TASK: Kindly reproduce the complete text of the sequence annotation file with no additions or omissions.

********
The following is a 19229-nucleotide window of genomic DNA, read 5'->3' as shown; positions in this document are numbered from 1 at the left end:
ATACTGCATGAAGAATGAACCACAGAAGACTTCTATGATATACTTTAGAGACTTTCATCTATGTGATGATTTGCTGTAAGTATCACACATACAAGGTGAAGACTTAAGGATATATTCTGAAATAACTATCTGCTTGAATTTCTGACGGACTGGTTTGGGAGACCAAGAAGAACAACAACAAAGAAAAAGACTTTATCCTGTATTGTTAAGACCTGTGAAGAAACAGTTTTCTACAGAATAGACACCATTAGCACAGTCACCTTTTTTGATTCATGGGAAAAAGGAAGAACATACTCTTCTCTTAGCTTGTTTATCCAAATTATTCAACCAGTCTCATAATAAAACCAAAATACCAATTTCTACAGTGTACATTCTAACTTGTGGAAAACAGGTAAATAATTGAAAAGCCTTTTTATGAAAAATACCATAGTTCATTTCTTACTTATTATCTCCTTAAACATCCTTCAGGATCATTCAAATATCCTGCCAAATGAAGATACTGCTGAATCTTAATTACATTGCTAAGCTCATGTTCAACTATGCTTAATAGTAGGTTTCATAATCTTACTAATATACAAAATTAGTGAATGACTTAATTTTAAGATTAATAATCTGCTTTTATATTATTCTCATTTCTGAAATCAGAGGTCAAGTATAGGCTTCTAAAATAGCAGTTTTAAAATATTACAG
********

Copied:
The following is a 19229-nucleotide window of genomic DNA, read 5'->3' as shown; positions in this document are numbered from 1 at the left end:
ATACTGCATGAAGAATGAACCACAGAAGACTTCTATGATATACTTTAGAGACTTTCATCTATGTGATGATTTGCTGTAAGTATCACACATACAAGGTGAAGACTTAAGGATATATTCTGAAATAACTATCTGCTTGAATTTCTGACGGACTGGTTTGGGAGACCAAGAAGAACAACAACAAAGAAAAAGACTTTATCCTGTATTGTTAAGACCTGTGAAGAAACAGTTTTCTACAGAATAGACACCATTAGCACAGTCACCTTTTTTGATTCATGGGAAAAAGGAAGAACATACTCTTCTCTTAGCTTGTTTATCCAAATTATTCAACCAGTCTCATAATAAAACCAAAATACCAATTTCTACAGTGTACATTCTAACTTGTGGAAAACAGGTAAATAATTGAAAAGCCTTTTTATGAAAAATACCATAGTTCATTTCTTACTTATTATCTCCTTAAACATCCTTCAGGATCATTCAAATATCCTGCCAAATGAAGATACTGCTGAATCTTAATTACATTGCTAAGCTCATGTTCAACTATGCTTAATAGTAGGTTTCATAATCTTACTAATATACAAAATTAGTGAATGACTTAATTTTAAGATTAATAATCTGCTTTTATATTATTCTCATTTCTGAAATCAGAGGTCAAGTATAGGCTTCTAAAATAGCAGTTTTAAAATATTACAG